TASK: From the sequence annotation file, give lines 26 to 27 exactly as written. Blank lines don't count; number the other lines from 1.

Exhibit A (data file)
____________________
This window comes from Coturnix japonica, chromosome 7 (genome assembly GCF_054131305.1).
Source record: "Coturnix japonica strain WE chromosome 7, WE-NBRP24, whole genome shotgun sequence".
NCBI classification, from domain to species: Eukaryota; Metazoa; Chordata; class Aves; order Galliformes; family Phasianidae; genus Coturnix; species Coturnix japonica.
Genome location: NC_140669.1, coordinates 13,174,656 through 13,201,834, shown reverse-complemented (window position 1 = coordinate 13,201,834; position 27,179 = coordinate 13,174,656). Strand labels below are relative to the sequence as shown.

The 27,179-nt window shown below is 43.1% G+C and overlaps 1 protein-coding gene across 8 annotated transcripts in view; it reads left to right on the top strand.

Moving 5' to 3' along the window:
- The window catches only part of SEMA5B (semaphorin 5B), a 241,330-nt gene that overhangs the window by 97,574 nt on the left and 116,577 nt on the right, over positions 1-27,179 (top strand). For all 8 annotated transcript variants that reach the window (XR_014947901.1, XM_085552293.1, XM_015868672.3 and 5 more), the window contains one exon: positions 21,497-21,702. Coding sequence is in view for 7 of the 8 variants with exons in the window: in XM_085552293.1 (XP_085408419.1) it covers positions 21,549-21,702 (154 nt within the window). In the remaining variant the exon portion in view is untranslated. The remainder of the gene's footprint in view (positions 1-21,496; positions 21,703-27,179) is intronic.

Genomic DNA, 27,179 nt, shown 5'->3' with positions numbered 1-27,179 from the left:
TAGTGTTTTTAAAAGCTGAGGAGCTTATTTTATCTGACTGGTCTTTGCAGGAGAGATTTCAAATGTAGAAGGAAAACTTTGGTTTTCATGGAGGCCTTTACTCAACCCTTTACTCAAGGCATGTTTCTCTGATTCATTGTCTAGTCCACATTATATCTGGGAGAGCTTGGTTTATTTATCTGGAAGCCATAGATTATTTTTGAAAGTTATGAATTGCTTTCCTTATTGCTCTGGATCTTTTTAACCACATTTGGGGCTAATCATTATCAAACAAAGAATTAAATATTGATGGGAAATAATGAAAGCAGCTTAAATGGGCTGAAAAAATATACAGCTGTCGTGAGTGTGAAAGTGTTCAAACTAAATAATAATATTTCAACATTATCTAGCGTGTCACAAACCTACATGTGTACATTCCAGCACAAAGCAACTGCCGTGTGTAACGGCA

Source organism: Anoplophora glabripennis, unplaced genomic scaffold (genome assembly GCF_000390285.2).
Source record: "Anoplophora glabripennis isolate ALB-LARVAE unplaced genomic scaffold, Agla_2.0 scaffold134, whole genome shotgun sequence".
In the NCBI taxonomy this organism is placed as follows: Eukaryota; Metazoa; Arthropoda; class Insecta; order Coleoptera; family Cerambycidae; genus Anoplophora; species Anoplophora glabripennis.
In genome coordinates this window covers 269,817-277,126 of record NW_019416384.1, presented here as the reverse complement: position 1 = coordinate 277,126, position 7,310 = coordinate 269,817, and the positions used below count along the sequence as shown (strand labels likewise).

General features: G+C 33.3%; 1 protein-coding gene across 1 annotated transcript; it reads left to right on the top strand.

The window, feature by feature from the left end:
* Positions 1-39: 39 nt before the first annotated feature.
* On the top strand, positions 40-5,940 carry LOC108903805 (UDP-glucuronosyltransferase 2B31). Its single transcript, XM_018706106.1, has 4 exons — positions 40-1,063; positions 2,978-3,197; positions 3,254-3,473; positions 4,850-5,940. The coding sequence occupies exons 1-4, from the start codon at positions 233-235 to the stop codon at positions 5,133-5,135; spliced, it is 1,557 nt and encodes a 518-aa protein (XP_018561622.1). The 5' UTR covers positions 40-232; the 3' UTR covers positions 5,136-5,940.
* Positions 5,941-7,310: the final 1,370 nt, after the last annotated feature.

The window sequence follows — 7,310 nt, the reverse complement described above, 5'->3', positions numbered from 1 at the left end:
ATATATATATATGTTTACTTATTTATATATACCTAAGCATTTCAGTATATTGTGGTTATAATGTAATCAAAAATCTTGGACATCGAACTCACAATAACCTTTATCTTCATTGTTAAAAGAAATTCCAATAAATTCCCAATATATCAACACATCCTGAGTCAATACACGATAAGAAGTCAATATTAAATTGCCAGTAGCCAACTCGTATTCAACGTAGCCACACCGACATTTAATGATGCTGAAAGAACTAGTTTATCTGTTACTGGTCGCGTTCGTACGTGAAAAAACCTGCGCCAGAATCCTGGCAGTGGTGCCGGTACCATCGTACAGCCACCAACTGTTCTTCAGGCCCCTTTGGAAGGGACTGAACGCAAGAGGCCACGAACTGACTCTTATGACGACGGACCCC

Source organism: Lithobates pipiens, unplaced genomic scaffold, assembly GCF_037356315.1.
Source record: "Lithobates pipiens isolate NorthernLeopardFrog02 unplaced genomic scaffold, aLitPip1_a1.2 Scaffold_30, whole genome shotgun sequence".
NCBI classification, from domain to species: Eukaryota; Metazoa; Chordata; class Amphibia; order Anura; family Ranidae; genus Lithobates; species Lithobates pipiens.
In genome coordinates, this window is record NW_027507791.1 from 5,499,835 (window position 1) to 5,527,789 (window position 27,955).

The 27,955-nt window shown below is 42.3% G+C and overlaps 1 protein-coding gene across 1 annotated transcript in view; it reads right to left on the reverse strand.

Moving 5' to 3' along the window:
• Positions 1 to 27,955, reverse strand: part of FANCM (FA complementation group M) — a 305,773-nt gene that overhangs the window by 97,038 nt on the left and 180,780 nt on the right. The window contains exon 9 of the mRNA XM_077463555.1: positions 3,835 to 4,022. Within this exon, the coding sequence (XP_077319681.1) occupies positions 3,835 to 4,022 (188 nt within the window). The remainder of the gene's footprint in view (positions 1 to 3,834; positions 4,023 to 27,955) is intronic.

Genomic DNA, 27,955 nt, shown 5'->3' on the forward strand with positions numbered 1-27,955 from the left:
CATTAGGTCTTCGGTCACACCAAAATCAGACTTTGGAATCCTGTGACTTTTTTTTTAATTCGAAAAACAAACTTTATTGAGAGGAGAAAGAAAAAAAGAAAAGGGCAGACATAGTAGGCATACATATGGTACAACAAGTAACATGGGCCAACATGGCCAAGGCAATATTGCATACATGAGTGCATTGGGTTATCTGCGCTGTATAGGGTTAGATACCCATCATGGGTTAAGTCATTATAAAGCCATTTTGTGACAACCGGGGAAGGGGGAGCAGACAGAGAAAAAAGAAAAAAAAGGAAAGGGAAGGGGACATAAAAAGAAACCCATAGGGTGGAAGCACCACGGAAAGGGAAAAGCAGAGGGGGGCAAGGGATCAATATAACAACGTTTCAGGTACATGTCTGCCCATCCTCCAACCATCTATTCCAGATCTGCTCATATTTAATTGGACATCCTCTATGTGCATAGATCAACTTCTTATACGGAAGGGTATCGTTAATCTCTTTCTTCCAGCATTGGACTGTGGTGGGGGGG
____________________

Moving 5' to 3' along the window:
• Positions 1 to 27,955, reverse strand: part of FANCM (FA complementation group M) — a 305,773-nt gene that overhangs the window by 97,038 nt on the left and 180,780 nt on the right. The window contains exon 9 of the mRNA XM_077463555.1: positions 3,835 to 4,022. Within this exon, the coding sequence (XP_077319681.1) occupies positions 3,835 to 4,022 (188 nt within the window). The remainder of the gene's footprint in view (positions 1 to 3,834; positions 4,023 to 27,955) is intronic.